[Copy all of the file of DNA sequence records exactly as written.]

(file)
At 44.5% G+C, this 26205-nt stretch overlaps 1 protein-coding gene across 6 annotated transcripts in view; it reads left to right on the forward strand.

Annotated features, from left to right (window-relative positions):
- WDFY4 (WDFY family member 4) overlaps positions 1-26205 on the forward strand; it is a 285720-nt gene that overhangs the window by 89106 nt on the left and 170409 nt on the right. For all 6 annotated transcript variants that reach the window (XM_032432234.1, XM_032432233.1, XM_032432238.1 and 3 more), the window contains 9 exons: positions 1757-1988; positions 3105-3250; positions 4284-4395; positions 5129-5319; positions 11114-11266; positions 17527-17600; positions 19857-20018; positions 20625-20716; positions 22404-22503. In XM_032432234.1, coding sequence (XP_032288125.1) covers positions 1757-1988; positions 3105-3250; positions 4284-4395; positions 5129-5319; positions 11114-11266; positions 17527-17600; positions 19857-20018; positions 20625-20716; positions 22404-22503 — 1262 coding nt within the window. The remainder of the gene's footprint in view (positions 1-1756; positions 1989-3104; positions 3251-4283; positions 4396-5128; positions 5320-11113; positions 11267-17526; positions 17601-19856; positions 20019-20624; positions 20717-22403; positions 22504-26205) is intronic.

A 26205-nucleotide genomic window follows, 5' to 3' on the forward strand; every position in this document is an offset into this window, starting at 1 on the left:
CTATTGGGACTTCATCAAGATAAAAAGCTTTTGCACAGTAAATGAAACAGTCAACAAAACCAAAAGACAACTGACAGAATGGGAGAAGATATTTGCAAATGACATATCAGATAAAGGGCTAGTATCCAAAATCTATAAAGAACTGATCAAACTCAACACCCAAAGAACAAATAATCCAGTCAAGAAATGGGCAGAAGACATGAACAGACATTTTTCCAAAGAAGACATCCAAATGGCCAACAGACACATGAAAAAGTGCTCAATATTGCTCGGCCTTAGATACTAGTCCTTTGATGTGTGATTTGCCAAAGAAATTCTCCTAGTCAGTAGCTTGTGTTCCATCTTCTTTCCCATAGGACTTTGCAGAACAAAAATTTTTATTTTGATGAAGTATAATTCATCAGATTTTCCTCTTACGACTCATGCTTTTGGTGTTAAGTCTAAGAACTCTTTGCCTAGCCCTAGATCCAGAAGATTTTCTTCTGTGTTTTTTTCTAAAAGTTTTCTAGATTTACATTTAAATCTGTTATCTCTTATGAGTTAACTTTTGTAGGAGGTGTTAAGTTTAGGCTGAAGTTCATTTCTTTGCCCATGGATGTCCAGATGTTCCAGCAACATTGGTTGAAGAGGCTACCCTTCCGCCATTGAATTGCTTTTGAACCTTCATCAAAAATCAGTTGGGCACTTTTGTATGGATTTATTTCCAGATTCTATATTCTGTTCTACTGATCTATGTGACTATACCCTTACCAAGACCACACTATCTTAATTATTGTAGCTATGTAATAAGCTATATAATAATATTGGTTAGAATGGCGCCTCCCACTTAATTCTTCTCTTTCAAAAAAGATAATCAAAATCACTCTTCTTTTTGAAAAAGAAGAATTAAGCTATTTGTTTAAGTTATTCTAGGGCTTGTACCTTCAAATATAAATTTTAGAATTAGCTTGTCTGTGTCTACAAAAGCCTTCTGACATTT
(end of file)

At 44.5% G+C, this 26205-nt stretch overlaps 1 protein-coding gene across 6 annotated transcripts in view; it reads left to right on the forward strand.

Annotated features, from left to right (window-relative positions):
- WDFY4 (WDFY family member 4) overlaps positions 1-26205 on the forward strand; it is a 285720-nt gene that overhangs the window by 89106 nt on the left and 170409 nt on the right. For all 6 annotated transcript variants that reach the window (XM_032432234.1, XM_032432233.1, XM_032432238.1 and 3 more), the window contains 9 exons: positions 1757-1988; positions 3105-3250; positions 4284-4395; positions 5129-5319; positions 11114-11266; positions 17527-17600; positions 19857-20018; positions 20625-20716; positions 22404-22503. In XM_032432234.1, coding sequence (XP_032288125.1) covers positions 1757-1988; positions 3105-3250; positions 4284-4395; positions 5129-5319; positions 11114-11266; positions 17527-17600; positions 19857-20018; positions 20625-20716; positions 22404-22503 — 1262 coding nt within the window. The remainder of the gene's footprint in view (positions 1-1756; positions 1989-3104; positions 3251-4283; positions 4396-5128; positions 5320-11113; positions 11267-17526; positions 17601-19856; positions 20019-20624; positions 20717-22403; positions 22504-26205) is intronic.

A 26205-nucleotide genomic window follows, 5' to 3' on the forward strand; every position in this document is an offset into this window, starting at 1 on the left:
CTATTGGGACTTCATCAAGATAAAAAGCTTTTGCACAGTAAATGAAACAGTCAACAAAACCAAAAGACAACTGACAGAATGGGAGAAGATATTTGCAAATGACATATCAGATAAAGGGCTAGTATCCAAAATCTATAAAGAACTGATCAAACTCAACACCCAAAGAACAAATAATCCAGTCAAGAAATGGGCAGAAGACATGAACAGACATTTTTCCAAAGAAGACATCCAAATGGCCAACAGACACATGAAAAAGTGCTCAATATTGCTCGGCCTTAGATACTAGTCCTTTGATGTGTGATTTGCCAAAGAAATTCTCCTAGTCAGTAGCTTGTGTTCCATCTTCTTTCCCATAGGACTTTGCAGAACAAAAATTTTTATTTTGATGAAGTATAATTCATCAGATTTTCCTCTTACGACTCATGCTTTTGGTGTTAAGTCTAAGAACTCTTTGCCTAGCCCTAGATCCAGAAGATTTTCTTCTGTGTTTTTTTCTAAAAGTTTTCTAGATTTACATTTAAATCTGTTATCTCTTATGAGTTAACTTTTGTAGGAGGTGTTAAGTTTAGGCTGAAGTTCATTTCTTTGCCCATGGATGTCCAGATGTTCCAGCAACATTGGTTGAAGAGGCTACCCTTCCGCCATTGAATTGCTTTTGAACCTTCATCAAAAATCAGTTGGGCACTTTTGTATGGATTTATTTCCAGATTCTATATTCTGTTCTACTGATCTATGTGACTATACCCTTACCAAGACCACACTATCTTAATTATTGTAGCTATGTAATAAGCTATATAATAATATTGGTTAGAATGGCGCCTCCCACTTAATTCTTCTCTTTCAAAAAAGATAATCAAAATCACTCTTCTTTTTGAAAAAGAAGAATTAAGCTATTTGTTTAAGTTATTCTAGGGCTTGTACCTTCAAATATAAATTTTAGAATTAGCTTGTCTGTGTCTACAAAAGCCTTCTGACATTT